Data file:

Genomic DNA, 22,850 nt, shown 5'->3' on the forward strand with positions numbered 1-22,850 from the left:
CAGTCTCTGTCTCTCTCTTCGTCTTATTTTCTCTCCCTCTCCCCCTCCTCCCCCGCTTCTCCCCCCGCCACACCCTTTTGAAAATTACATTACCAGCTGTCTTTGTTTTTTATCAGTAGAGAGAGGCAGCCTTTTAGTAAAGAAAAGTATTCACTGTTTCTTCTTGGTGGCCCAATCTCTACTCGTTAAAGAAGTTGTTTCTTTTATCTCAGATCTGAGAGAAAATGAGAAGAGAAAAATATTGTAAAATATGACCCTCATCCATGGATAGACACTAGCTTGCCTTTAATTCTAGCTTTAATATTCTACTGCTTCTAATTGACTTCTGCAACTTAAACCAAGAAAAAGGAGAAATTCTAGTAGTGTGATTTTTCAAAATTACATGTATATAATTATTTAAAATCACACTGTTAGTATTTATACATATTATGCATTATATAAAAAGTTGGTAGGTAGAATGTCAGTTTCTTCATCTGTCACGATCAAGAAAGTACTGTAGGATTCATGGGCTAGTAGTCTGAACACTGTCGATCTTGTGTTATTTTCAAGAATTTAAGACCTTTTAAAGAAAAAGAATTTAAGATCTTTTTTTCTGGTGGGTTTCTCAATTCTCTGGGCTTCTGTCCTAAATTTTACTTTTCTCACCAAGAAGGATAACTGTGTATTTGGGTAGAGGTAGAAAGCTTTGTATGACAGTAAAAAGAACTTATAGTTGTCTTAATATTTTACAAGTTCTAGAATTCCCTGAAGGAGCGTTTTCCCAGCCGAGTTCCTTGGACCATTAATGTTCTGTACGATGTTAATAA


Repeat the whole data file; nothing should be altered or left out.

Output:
Genomic DNA, 22,850 nt, shown 5'->3' on the forward strand with positions numbered 1-22,850 from the left:
CAGTCTCTGTCTCTCTCTTCGTCTTATTTTCTCTCCCTCTCCCCCTCCTCCCCCGCTTCTCCCCCCGCCACACCCTTTTGAAAATTACATTACCAGCTGTCTTTGTTTTTTATCAGTAGAGAGAGGCAGCCTTTTAGTAAAGAAAAGTATTCACTGTTTCTTCTTGGTGGCCCAATCTCTACTCGTTAAAGAAGTTGTTTCTTTTATCTCAGATCTGAGAGAAAATGAGAAGAGAAAAATATTGTAAAATATGACCCTCATCCATGGATAGACACTAGCTTGCCTTTAATTCTAGCTTTAATATTCTACTGCTTCTAATTGACTTCTGCAACTTAAACCAAGAAAAAGGAGAAATTCTAGTAGTGTGATTTTTCAAAATTACATGTATATAATTATTTAAAATCACACTGTTAGTATTTATACATATTATGCATTATATAAAAAGTTGGTAGGTAGAATGTCAGTTTCTTCATCTGTCACGATCAAGAAAGTACTGTAGGATTCATGGGCTAGTAGTCTGAACACTGTCGATCTTGTGTTATTTTCAAGAATTTAAGACCTTTTAAAGAAAAAGAATTTAAGATCTTTTTTTCTGGTGGGTTTCTCAATTCTCTGGGCTTCTGTCCTAAATTTTACTTTTCTCACCAAGAAGGATAACTGTGTATTTGGGTAGAGGTAGAAAGCTTTGTATGACAGTAAAAAGAACTTATAGTTGTCTTAATATTTTACAAGTTCTAGAATTCCCTGAAGGAGCGTTTTCCCAGCCGAGTTCCTTGGACCATTAATGTTCTGTACGATGTTAATAA